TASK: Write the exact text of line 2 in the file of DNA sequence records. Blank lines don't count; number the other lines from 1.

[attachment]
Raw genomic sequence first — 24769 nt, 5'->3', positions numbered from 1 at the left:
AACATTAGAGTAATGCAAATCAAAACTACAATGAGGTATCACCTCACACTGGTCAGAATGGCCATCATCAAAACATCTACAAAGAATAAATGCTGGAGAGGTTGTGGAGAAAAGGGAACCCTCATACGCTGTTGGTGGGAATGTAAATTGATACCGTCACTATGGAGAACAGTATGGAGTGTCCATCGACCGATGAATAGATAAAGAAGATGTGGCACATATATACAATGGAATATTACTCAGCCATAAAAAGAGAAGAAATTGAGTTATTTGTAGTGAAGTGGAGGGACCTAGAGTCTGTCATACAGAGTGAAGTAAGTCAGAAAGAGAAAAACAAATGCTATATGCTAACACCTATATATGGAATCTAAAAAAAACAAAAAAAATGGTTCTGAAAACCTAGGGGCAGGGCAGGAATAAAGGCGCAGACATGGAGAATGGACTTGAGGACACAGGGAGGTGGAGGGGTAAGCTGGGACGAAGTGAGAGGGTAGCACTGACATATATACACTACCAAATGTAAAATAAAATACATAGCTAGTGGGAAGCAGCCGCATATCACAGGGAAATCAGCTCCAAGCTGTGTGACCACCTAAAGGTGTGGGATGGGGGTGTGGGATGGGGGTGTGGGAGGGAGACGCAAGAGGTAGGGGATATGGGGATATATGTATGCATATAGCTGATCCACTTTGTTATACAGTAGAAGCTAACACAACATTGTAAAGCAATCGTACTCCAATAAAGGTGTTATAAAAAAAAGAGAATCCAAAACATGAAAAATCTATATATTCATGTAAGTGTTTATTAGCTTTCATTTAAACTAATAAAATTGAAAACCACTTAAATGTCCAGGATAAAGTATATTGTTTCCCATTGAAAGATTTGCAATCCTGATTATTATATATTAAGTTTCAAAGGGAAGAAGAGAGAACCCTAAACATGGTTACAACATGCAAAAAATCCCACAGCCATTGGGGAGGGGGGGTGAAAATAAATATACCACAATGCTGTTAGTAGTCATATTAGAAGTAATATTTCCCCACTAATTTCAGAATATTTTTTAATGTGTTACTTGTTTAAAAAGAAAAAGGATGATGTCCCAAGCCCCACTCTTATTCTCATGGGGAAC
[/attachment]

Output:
AACATTAGAGTAATGCAAATCAAAACTACAATGAGGTATCACCTCACACTGGTCAGAATGGCCATCATCAAAACATCTACAAAGAATAAATGCTGGAGAGGTTGTGGAGAAAAGGGAACCCTCATACGCTGTTGGTGGGAATGTAAATTGATACCGTCACTATGGAGAACAGTATGGAGTGTCCATCGACCGATGAATAGATAAAGAAGATGTGGCACATATATACAATGGAATATTACTCAGCCATAAAAAGAGAAGAAATTGAGTTATTTGTAGTGAAGTGGAGGGACCTAGAGTCTGTCATACAGAGTGAAGTAAGTCAGAAAGAGAAAAACAAATGCTATATGCTAACACCTATATATGGAATCTAAAAAAAACAAAAAAAATGGTTCTGAAAACCTAGGGGCAGGGCAGGAATAAAGGCGCAGACATGGAGAATGGACTTGAGGACACAGGGAGGTGGAGGGGTAAGCTGGGACGAAGTGAGAGGGTAGCACTGACATATATACACTACCAAATGTAAAATAAAATACATAGCTAGTGGGAAGCAGCCGCATATCACAGGGAAATCAGCTCCAAGCTGTGTGACCACCTAAAGGTGTGGGATGGGGGTGTGGGATGGGGGTGTGGGAGGGAGACGCAAGAGGTAGGGGATATGGGGATATATGTATGCATATAGCTGATCCACTTTGTTATACAGTAGAAGCTAACACAACATTGTAAAGCAATCGTACTCCAATAAAGGTGTTATAAAAAAAAGAGAATCCAAAACATGAAAAATCTATATATTCATGTAAGTGTTTATTAGCTTTCATTTAAACTAATAAAATTGAAAACCACTTAAATGTCCAGGATAAAGTATATTGTTTCCCATTGAAAGATTTGCAATCCTGATTATTATATATTAAGTTTCAAAGGGAAGAAGAGAGAACCCTAAACATGGTTACAACATGCAAAAAATCCCACAGCCATTGGGGAGGGGGGGTGAAAATAAATATACCACAATGCTGTTAGTAGTCATATTAGAAGTAATATTTCCCCACTAATTTCAGAATATTTTTTAATGTGTTACTTGTTTAAAAAGAAAAAGGATGATGTCCCAAGCCCCACTCTTATTCTCATGGGGAAC